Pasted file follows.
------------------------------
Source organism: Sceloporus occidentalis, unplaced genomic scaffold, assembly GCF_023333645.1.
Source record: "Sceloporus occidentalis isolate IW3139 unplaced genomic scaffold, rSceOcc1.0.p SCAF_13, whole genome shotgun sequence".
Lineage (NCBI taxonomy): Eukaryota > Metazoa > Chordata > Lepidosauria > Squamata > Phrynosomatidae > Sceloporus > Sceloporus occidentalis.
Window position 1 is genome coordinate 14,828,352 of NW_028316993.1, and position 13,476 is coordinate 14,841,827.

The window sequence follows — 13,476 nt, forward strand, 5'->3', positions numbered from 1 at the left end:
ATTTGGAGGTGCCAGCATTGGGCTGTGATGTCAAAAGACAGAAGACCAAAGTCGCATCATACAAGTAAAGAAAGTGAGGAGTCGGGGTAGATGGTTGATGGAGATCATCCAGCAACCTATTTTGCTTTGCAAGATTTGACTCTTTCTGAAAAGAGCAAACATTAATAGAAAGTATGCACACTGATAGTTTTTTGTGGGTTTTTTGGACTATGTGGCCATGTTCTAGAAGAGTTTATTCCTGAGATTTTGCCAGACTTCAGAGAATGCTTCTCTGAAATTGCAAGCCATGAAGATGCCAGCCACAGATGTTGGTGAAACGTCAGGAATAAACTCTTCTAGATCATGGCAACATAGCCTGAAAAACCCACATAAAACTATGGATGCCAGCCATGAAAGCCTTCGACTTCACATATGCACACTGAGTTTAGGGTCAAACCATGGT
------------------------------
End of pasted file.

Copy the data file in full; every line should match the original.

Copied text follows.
Source organism: Sceloporus occidentalis, unplaced genomic scaffold, assembly GCF_023333645.1.
Source record: "Sceloporus occidentalis isolate IW3139 unplaced genomic scaffold, rSceOcc1.0.p SCAF_13, whole genome shotgun sequence".
Lineage (NCBI taxonomy): Eukaryota > Metazoa > Chordata > Lepidosauria > Squamata > Phrynosomatidae > Sceloporus > Sceloporus occidentalis.
Window position 1 is genome coordinate 14,828,352 of NW_028316993.1, and position 13,476 is coordinate 14,841,827.

The window sequence follows — 13,476 nt, forward strand, 5'->3', positions numbered from 1 at the left end:
ATTTGGAGGTGCCAGCATTGGGCTGTGATGTCAAAAGACAGAAGACCAAAGTCGCATCATACAAGTAAAGAAAGTGAGGAGTCGGGGTAGATGGTTGATGGAGATCATCCAGCAACCTATTTTGCTTTGCAAGATTTGACTCTTTCTGAAAAGAGCAAACATTAATAGAAAGTATGCACACTGATAGTTTTTTGTGGGTTTTTTGGACTATGTGGCCATGTTCTAGAAGAGTTTATTCCTGAGATTTTGCCAGACTTCAGAGAATGCTTCTCTGAAATTGCAAGCCATGAAGATGCCAGCCACAGATGTTGGTGAAACGTCAGGAATAAACTCTTCTAGATCATGGCAACATAGCCTGAAAAACCCACATAAAACTATGGATGCCAGCCATGAAAGCCTTCGACTTCACATATGCACACTGAGTTTAGGGTCAAACCATGGT